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1 October 2006 Fire Regime of an Ozark Wilderness Area, Arkansas
Michael C. Stambaugh, Richard P. Guyette
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Abstract

Many of the present day issues associated with fire management in wilderness areas are addressed by studying past interactions among fire, humans, vegetation and climate. In this paper we describe three centuries of the fire regime in the Lower Buffalo River Wilderness Area, Arkansas, USA. We reconstructed fire events from 159 tree-ring dated fire scars on 26 shortleaf pine (Pinus echinata Mill.) remnants and live trees. During the late-17th Century and early 18th Century the mean fire return interval (MFI) was 7.7 y. Fire frequency increased abruptly circa 1820 with fires burning every 2 y on average until 1920. The number of fires decreased during the 1900s as cultural values changed to favor fire suppression over multiple-use burning. Analyses of the influence of human ignitions and drought on the fire regime resulted in two important findings: (1) that fire frequency was positively correlated to human population density up to 1920 and (2) the influence of drought seemed to be masked by frequent anthropogenic fires and fire suppression. Fire events were associated with droughts only prior to Euro-American settlement. Studies of climate-fire relationships should consider the potential for anthropogenic influence and future studies should attempt to quantify the historic role of humans in the fire regime.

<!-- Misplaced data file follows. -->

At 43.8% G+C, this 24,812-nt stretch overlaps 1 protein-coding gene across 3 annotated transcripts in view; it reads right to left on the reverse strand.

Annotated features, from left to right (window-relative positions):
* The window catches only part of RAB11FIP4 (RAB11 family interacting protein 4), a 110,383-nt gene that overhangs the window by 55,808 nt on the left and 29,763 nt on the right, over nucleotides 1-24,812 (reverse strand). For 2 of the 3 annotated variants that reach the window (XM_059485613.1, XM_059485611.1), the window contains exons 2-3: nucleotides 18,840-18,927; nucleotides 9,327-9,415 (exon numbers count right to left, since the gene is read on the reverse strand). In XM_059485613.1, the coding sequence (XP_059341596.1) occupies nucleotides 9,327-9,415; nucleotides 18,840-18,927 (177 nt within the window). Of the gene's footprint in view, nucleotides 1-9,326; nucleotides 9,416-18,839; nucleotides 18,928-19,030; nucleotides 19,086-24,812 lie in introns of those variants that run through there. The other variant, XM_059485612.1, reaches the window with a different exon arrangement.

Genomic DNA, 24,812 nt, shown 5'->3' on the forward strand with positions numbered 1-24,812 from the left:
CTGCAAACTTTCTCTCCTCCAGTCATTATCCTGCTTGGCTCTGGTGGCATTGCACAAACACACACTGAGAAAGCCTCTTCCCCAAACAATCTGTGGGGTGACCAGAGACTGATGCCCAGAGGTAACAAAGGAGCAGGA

Michael C. Stambaugh and Richard P. Guyette "Fire Regime of an Ozark Wilderness Area, Arkansas," The American Midland Naturalist 156(2), 237-251, (1 October 2006). https://doi.org/10.1674/0003-0031(2006)156[237:FROAOW]2.0.CO;2
Accepted: 1 April 2006; Published: 1 October 2006
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